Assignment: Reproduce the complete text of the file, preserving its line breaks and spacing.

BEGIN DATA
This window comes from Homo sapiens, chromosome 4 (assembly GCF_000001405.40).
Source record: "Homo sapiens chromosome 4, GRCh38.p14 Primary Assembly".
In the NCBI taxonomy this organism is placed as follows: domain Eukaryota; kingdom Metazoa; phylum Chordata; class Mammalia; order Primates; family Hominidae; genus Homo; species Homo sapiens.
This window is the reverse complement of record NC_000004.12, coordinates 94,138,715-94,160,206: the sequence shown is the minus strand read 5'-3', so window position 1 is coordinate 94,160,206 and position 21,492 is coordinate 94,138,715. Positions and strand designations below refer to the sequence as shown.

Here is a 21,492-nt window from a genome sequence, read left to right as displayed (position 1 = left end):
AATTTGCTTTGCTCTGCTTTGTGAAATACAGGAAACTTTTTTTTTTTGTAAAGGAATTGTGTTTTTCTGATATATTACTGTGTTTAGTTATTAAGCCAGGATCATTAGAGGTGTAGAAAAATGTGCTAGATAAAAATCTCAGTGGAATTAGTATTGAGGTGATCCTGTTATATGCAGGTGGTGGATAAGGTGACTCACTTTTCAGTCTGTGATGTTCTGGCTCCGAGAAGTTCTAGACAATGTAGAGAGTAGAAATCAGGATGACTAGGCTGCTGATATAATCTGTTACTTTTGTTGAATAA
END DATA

This window comes from Homo sapiens, chromosome 4 (assembly GCF_000001405.40).
Source record: "Homo sapiens chromosome 4, GRCh38.p14 Primary Assembly".
In the NCBI taxonomy this organism is placed as follows: domain Eukaryota; kingdom Metazoa; phylum Chordata; class Mammalia; order Primates; family Hominidae; genus Homo; species Homo sapiens.
This window is the reverse complement of record NC_000004.12, coordinates 94,138,715-94,160,206: the sequence shown is the minus strand read 5'-3', so window position 1 is coordinate 94,160,206 and position 21,492 is coordinate 94,138,715. Positions and strand designations below refer to the sequence as shown.

Here is a 21,492-nt window from a genome sequence, read left to right as displayed (position 1 = left end):
AATTTGCTTTGCTCTGCTTTGTGAAATACAGGAAACTTTTTTTTTTTGTAAAGGAATTGTGTTTTTCTGATATATTACTGTGTTTAGTTATTAAGCCAGGATCATTAGAGGTGTAGAAAAATGTGCTAGATAAAAATCTCAGTGGAATTAGTATTGAGGTGATCCTGTTATATGCAGGTGGTGGATAAGGTGACTCACTTTTCAGTCTGTGATGTTCTGGCTCCGAGAAGTTCTAGACAATGTAGAGAGTAGAAATCAGGATGACTAGGCTGCTGATATAATCTGTTACTTTTGTTGAATAA